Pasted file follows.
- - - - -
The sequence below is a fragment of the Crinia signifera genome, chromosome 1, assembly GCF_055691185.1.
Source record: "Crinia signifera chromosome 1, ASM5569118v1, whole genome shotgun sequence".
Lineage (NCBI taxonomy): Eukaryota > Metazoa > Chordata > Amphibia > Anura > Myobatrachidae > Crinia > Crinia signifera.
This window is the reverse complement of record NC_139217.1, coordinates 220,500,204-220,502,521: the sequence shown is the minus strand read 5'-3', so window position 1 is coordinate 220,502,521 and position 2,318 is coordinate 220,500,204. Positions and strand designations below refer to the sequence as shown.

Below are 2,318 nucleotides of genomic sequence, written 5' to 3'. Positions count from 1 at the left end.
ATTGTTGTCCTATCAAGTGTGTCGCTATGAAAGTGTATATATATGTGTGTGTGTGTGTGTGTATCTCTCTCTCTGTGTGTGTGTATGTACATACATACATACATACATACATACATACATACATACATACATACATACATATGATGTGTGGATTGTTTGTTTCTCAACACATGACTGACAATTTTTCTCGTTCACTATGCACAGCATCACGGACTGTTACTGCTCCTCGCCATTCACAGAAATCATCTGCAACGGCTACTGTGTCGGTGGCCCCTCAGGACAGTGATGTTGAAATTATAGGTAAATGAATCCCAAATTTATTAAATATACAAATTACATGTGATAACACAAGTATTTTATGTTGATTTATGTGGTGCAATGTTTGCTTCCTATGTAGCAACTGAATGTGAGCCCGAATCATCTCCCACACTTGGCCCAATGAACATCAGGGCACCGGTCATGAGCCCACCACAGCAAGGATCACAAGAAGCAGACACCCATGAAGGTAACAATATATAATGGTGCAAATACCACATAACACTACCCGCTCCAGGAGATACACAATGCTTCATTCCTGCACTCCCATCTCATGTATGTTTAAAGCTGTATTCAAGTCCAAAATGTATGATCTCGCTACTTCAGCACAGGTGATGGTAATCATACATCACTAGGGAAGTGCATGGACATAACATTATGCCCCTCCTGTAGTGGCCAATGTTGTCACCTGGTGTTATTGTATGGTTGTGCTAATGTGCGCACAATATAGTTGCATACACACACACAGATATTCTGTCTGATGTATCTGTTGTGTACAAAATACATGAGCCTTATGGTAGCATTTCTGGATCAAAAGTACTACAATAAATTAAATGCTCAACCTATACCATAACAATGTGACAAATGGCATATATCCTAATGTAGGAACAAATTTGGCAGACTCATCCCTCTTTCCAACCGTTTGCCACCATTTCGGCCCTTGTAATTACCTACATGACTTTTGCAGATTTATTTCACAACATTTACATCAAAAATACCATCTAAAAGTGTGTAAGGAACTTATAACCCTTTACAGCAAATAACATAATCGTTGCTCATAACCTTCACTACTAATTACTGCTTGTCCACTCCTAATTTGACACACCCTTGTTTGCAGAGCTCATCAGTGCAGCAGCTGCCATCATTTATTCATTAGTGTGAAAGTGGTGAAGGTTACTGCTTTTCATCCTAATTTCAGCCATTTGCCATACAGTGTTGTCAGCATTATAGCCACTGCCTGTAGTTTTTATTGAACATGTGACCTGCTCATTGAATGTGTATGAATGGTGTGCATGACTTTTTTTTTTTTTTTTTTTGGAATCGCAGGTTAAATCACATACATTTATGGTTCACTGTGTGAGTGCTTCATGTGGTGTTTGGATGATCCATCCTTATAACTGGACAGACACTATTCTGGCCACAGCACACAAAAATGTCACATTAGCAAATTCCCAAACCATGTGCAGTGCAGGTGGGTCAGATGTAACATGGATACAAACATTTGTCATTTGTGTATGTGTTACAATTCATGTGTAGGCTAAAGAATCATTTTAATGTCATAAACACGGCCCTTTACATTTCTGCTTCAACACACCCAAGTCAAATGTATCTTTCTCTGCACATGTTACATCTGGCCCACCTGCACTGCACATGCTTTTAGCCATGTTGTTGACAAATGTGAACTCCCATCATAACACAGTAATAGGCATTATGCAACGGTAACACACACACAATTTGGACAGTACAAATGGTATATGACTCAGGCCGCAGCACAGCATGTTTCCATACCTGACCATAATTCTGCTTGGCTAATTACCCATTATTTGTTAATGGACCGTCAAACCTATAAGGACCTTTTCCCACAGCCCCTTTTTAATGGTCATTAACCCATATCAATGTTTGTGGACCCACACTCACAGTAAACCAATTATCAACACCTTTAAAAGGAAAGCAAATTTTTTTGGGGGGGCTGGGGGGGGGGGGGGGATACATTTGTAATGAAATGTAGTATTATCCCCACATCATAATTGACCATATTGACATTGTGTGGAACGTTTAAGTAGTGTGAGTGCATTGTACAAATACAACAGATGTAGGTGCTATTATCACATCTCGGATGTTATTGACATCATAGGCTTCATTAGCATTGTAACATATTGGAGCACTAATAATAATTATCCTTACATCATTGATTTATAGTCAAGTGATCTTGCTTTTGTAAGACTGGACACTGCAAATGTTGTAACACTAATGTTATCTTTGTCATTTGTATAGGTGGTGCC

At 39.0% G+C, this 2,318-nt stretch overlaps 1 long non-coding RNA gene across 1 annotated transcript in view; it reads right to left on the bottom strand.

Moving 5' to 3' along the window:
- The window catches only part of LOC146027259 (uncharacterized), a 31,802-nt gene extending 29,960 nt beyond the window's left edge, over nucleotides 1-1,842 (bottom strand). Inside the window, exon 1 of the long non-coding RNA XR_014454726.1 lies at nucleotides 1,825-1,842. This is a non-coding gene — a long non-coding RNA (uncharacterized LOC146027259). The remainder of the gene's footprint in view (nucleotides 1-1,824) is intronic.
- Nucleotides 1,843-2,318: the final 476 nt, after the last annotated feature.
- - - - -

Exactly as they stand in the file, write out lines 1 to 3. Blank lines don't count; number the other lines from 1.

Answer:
The sequence below is a fragment of the Crinia signifera genome, chromosome 1, assembly GCF_055691185.1.
Source record: "Crinia signifera chromosome 1, ASM5569118v1, whole genome shotgun sequence".
Lineage (NCBI taxonomy): Eukaryota > Metazoa > Chordata > Amphibia > Anura > Myobatrachidae > Crinia > Crinia signifera.